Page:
Victorian America mined for gold and silver–and named two types of cakes after the precious metals. These two popular cake recipes appeared in multiple nineteenth-century cook books and newspapers.
Were earrings popular and common within the nineteenth century? Or did they come into vogue (and acceptance) post 1900?
This article references period newspapers, catalogs, and vintage photographs. Also discloses an element of cover art for (Gus’s Story) The Marshal’s Surrender.
Historic Silver City, Idaho, nestled deep within the Owyhee Mountains has a rich history of gold and silver mining. The historic town is LIVING HISTORY at its finest! I share a blend of Victorian and modern photos. Historical facts about the town and county too. #JacquieRogersAdo16.
Queen Victoria reigned from age 18 to age 81; June 1837 until her death in 1901. Anything that falls within this time, whether those English-speaking countries were her subjects or not, is referred to as the Victorian Era. The United States definitely had a Victorian Era–and the sheer quantity of significant historical occurrences, inventions, developments, social happenings–is astounding. This overview sheds light on this favored backdrop (Victorian Era American West) for fiction.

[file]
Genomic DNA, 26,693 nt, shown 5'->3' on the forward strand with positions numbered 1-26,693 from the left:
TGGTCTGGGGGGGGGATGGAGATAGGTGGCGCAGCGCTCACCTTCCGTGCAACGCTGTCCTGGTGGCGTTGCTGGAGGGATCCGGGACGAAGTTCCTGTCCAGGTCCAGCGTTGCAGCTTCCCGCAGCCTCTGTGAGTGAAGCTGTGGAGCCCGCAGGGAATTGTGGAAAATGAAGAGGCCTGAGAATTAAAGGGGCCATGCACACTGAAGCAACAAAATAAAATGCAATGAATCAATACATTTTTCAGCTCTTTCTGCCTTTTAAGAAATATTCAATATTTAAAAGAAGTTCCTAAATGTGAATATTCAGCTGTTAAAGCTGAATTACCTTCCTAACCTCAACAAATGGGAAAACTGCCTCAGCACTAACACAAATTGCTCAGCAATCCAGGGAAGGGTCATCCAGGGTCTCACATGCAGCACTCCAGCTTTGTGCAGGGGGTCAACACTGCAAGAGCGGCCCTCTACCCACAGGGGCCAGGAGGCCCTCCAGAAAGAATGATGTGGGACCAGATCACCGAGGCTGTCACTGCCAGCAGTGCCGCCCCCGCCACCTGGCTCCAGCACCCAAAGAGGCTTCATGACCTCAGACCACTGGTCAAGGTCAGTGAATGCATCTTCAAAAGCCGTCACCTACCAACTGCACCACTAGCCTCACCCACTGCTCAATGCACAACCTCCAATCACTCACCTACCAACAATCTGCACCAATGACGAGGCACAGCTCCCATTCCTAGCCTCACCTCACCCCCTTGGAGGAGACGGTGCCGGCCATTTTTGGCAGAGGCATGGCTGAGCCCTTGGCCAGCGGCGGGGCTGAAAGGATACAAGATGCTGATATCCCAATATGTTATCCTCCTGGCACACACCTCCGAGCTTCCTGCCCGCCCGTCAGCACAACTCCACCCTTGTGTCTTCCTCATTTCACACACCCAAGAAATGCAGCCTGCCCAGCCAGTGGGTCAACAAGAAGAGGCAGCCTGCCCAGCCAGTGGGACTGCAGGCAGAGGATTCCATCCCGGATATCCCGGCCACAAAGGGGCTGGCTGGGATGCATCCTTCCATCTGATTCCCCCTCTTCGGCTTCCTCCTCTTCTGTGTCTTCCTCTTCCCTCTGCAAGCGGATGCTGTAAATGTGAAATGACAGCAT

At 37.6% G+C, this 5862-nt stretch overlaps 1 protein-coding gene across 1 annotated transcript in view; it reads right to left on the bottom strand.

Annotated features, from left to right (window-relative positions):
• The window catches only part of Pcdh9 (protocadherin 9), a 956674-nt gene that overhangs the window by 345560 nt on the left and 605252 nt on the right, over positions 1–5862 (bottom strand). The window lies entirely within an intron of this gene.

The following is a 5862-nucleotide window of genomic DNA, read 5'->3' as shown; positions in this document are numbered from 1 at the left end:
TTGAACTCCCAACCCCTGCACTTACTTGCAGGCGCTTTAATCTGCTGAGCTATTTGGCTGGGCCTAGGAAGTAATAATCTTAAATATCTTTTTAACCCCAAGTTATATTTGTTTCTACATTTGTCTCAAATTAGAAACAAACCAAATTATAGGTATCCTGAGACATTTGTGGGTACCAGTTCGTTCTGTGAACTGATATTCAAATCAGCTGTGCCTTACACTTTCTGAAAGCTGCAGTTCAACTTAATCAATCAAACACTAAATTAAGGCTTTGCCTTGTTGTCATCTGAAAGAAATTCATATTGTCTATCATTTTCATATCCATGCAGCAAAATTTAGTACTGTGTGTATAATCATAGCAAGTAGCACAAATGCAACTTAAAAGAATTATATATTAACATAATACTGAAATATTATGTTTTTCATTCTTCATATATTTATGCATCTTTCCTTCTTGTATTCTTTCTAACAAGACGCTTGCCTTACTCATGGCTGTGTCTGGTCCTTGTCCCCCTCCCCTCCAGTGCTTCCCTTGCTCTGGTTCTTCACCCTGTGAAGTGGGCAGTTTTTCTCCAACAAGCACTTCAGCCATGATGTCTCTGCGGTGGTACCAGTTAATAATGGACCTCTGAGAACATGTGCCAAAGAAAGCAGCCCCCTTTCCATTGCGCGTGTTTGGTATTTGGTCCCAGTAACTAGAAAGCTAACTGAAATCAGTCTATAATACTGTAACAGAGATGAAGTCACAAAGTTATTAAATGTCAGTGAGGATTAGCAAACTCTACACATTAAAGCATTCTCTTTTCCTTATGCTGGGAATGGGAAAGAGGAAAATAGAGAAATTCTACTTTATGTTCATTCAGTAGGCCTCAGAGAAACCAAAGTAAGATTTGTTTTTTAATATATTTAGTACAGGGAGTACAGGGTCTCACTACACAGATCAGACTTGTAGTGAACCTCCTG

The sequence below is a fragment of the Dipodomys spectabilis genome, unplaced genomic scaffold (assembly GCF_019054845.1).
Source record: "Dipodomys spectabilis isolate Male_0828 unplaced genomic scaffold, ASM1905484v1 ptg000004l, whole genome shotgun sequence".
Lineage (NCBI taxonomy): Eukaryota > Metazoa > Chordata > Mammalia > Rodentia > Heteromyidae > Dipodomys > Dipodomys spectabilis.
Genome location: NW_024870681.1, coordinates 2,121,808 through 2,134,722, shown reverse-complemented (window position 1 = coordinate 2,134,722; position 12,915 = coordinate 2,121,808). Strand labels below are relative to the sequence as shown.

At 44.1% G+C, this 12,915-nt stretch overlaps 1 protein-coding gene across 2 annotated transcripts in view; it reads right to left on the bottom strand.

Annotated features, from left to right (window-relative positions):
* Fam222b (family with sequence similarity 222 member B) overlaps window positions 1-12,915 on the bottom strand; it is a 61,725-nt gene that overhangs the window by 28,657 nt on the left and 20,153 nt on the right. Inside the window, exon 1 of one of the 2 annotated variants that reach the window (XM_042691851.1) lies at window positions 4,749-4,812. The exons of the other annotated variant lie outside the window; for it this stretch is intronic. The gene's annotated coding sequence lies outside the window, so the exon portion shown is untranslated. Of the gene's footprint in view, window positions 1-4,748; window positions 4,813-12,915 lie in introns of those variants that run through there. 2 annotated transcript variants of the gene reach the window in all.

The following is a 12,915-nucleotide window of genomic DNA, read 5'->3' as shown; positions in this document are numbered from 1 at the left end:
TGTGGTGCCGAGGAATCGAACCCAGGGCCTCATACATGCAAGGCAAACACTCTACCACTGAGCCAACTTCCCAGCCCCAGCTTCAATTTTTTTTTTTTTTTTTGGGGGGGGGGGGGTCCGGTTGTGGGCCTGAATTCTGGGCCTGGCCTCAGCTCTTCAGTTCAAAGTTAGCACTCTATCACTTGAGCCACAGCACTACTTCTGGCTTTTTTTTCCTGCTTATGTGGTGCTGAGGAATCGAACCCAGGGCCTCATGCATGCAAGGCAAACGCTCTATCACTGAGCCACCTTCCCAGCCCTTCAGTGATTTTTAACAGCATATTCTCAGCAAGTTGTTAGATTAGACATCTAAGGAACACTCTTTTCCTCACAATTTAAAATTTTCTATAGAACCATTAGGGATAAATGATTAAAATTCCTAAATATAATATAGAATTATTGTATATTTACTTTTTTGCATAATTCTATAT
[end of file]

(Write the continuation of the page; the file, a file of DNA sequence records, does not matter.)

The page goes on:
Colorado has a rich and varied mining history. The influx of miners contributed significantly to the settling of Colorado. Many different minerals and precious metals were mined from Colorado’s mountains. Leadville, Colorado, a real town rich with silver mining history, plays a minor role in my novel The Bride Lottery–the nearest town with a railway spur. This article covers the history of Colorado mining in a nutshell, showcasing the fact behind my fiction.